"You can’t get blasé about a journey in a car costing as much as four Porsches"
Four-day round trip started at Munich Airport
At 5.28m, the two-door Wraith is slightly longer than the limo version of the BMW 7 Series saloon. They share chassis and suspension parts
Romanian holiday: as life was before EU-funded roads
Vienna served up a stage worthy of this Wraith
Achieving 0-60mph in 4.3sec, this Rolls is built for performance
World War I soldiers dwarf the usually commanding Wraith
World War I soldiers dwarf the usually commanding Wraith
Wraith navigates the Transfagarasan hairpins with ease
There is a buzz around every new Rolls
World War I soldiers dwarf the usually commanding Wraith
That grille is no less impressive than the Budapest backdrop
The Wraith is no econo-box, but the official 19.35mpg (combined) was exceeded by the Autocar team on the 1800-mile trip
You shall not pass: did anyone bring an ice scraper?
How will it feel to tell Rolls its car has been lunched in rockfall?
Block party: that’s certainly no Dacia
Wraith’s 624bhp helps make this Rolls’ most focused driver’s car. It matches a BMW M4 for acceleration, but rarely exceeds a whisper
Terrain at times was like Death Valley without the scenery
Journey’s end: our destination all the way up at 6700ft
Amazing cars deserve amazing destinations.
As statements go, that one might be short, sweet and obvious, but it’s all the justification we recently needed to accept an out-of-the-blue offer to collect a £300,000 Rolls-Royce Wraith Black Badge coupé from Munich – where all Rolls bodies start their lives – and drive it to a destination every bit as remarkable as the car itself.
What destination? Well, ever since 2009, when a trio of ageing TV reprobates touted it as Europe’s greatest driving road, we’d been searching for an excuse to take a true performance car to the famed Transfagarasan pass in central Romania. At long last, this looked like the opportunity.
The Rolls looked the car, too: the first model in the company’s BMW history to be wholeheartedly steered towards performance drivers by sharpened engine responses, 21in carbonfibre-rimmed wheels, a 0-60mph sprint time of just 4.3sec and more agility from a suspension deliberately configured with – how shall we put this? – less relaxed spring and damper rates.
To go with the mechanical changes, Rolls-Royce has opted for its boldest exterior treatment yet: who’d have imagined an officially sanctioned black Wraith with its grille centre and surround, plus the Flying Lady herself, all finished in gleaming black? And the interior: any Wraith is wonderful, but this one is a work of art, with headlinings that mirror the Milky Way and a new form of decorated, aluminised carbonfibre for key interior expanses.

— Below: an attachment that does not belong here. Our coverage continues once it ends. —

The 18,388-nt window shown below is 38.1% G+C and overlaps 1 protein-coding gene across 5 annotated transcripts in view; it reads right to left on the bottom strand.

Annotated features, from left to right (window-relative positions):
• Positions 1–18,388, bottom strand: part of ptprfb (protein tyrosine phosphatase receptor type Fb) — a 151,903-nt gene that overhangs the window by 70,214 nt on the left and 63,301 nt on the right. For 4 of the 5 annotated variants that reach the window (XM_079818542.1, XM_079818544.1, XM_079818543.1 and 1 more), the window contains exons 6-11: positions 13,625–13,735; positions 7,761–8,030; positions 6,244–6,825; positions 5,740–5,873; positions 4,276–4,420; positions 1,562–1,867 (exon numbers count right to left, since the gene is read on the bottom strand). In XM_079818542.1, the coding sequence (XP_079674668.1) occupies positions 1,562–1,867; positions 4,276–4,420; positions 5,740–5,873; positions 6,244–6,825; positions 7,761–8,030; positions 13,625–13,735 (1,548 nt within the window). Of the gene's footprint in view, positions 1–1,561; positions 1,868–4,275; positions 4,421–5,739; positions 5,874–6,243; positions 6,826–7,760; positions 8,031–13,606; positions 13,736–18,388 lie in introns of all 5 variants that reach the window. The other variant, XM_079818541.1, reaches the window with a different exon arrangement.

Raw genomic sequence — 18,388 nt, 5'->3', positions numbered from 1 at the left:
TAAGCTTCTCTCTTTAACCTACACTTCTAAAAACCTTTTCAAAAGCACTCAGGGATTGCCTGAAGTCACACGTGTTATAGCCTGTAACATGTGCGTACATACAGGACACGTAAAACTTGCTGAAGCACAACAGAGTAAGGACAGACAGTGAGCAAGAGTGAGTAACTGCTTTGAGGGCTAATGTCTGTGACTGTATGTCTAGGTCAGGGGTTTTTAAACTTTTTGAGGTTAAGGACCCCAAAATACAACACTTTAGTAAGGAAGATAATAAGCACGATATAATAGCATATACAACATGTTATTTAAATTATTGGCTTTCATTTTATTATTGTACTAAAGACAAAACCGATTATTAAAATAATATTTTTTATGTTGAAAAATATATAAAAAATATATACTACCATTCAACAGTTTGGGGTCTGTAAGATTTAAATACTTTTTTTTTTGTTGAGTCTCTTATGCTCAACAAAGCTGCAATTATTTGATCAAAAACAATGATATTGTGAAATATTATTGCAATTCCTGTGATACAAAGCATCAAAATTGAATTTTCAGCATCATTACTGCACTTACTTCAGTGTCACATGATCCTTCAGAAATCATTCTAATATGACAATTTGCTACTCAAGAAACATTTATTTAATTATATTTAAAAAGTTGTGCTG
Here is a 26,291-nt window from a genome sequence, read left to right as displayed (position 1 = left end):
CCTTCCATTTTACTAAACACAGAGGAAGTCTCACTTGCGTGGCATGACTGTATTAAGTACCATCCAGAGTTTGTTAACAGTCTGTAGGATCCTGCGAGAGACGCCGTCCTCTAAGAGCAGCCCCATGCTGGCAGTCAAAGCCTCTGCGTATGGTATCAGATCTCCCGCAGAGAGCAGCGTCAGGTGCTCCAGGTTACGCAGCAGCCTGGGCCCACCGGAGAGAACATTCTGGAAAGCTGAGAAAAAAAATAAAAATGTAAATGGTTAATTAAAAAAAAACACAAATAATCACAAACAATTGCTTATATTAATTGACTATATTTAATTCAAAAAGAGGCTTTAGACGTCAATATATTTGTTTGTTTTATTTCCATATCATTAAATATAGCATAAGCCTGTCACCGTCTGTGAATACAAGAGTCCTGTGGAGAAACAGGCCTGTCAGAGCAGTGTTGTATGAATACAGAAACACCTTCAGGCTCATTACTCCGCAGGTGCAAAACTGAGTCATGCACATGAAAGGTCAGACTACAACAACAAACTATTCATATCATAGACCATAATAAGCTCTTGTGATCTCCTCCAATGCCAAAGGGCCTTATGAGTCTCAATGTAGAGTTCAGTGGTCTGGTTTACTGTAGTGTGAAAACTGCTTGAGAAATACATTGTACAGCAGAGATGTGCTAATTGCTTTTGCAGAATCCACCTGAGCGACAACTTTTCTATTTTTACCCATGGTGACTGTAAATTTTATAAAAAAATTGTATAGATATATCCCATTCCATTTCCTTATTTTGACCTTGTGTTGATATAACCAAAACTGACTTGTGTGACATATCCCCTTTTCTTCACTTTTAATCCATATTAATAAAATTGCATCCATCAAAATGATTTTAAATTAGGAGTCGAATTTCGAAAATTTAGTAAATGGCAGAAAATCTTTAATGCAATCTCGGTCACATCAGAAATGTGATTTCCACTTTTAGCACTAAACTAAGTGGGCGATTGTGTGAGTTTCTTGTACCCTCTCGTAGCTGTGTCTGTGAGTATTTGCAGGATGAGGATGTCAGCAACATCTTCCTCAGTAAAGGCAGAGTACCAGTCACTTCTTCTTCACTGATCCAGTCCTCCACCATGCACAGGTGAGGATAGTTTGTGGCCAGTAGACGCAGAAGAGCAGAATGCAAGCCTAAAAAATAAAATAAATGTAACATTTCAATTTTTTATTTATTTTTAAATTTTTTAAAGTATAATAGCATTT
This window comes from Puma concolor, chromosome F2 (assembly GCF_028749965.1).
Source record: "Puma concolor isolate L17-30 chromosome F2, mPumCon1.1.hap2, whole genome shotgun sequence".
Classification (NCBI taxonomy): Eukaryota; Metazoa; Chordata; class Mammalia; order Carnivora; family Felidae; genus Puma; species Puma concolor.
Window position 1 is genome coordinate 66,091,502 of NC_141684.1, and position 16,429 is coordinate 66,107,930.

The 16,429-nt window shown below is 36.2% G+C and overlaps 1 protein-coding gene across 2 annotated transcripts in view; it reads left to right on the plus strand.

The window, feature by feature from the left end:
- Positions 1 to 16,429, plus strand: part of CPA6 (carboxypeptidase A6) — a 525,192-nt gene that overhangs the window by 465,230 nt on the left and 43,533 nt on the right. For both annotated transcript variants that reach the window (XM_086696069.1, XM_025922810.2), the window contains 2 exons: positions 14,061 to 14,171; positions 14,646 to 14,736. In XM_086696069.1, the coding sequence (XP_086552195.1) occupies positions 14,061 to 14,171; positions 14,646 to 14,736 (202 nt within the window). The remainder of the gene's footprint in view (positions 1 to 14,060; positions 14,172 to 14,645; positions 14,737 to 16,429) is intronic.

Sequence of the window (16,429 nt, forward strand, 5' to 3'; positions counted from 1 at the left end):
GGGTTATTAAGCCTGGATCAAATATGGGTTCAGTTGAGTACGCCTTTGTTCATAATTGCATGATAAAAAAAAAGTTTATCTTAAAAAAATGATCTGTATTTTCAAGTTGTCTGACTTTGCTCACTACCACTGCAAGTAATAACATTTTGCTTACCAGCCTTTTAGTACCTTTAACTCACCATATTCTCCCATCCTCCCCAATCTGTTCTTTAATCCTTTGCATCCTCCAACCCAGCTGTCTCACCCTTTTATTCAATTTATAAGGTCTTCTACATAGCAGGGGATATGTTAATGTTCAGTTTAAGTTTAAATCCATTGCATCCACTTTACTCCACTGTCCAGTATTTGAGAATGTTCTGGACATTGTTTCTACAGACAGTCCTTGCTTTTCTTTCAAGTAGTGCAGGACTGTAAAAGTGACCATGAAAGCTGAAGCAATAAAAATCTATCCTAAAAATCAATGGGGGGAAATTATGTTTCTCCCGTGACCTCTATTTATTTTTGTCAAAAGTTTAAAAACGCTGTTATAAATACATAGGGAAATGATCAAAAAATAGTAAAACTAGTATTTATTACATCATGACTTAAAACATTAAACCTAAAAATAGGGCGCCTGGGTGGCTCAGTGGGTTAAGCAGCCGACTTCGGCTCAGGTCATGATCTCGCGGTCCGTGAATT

On the map, the Transfagarasan pass is a defence road connecting northern and southern Romania across formerly impassable terrain. It was opened in 1974 to allow Romania’s army a quick response if Soviet forces (which had recently invaded then-Czechoslovakia) decided to try it on.
However, in driving folklore, this place is a miraculous collection of challenging and mostly wellsurfaced corners of all kinds, hairpins to sweepers, that rises 6700ft from the Transylvanian plains around Sibiu on the northern side, through forests on the lower slopes to rocky expanses and finally a snowline.
It has long been labelled Ceausescu’s Folly after the late, unlamented Romanian dictator, mainly because its precipitous slopes and arctic working conditions reputedly resulted in the deaths of hundreds of workers. In exchange for all this sacrifice, the nation was left with a road so high and so difficult that it can only properly be opened three or four months of the year; though, predictably enough, the president built himself a hunting lodge close to the summit.
Forty years on, Romania has embraced democracy and Transfagarasan has become a tourist attraction, well known to press-on bikers, performance car enthusiasts, camper-vanists, skiers in winter and all lovers of spectacular scenery who have the grit to get there in the first place.
We flew into Munich at about 10am on a sunny morning, to be met by an obliging Rolls man who took us on a brief tour of the Wraith’s simple controls, invited us to sign on the dotted line and briskly departed, leaving us to our 1800-mile, four-day round trip. The plan was loose but tight, as it were: two days to central Romania, a day driving and photographing, then two days back. And no room for error.
We set off eastwards slowly at first, taking time to get to know the car. This isn’t my first Rolls or my first Wraith, but you can never get blasé about starting a journey in a car whose nose reaches halfway to the horizon, and which costs as much as four Porsches. At first, you’re hard pressed to figure out what’s going on under the bonnet because the Wraith is so quiet: despite its 624bhp, the 6.6-litre V12 is often inaudible.
The feeling is reinforced by the fact that there’s no tachometer; instead, you get a dial that shows how much of the car’s engine potential you’re using – most of the time, it’s about 10%. There were times I found myself thinking Rolls-Royce had defined an entirely new kind of powerplant: the engine that isn’t there at all.
Plenty more feels different about this car. The length of the nose, for one thing. Compared with its close relative the Ghost saloon, they’ve shaved 20cm off the Wraith’s overall length (and wheelbase) but it’s still 15cm longer overall than a Bentley Bentayga. Curiously, though, it doesn’t feel excessively wide, so once familiarity has led to a feeling of full command (give it 30 minutes), the Wraith feels positively agile. We’re established on the autobahn, heading for Passau and the Austrian border on fundamentally flat roads at ever-increasing speeds.
I’m interested to rediscover, in (partly) unrestricted Germany, what it feels like to cruise properly fast, given that most of Europe now ruthlessly imposes a 130km/h (80mph) limit. For a few minutes, 100mph feels immoral. Then I notice we’re doing 115, seduced by the uncanny refinement, the long wheelbase that almost completely kills pitch and promotes great directional stability. We do most of an hour at 120mph and, when we have to slow back down to 50mph for roadworks, it seems dog-slow.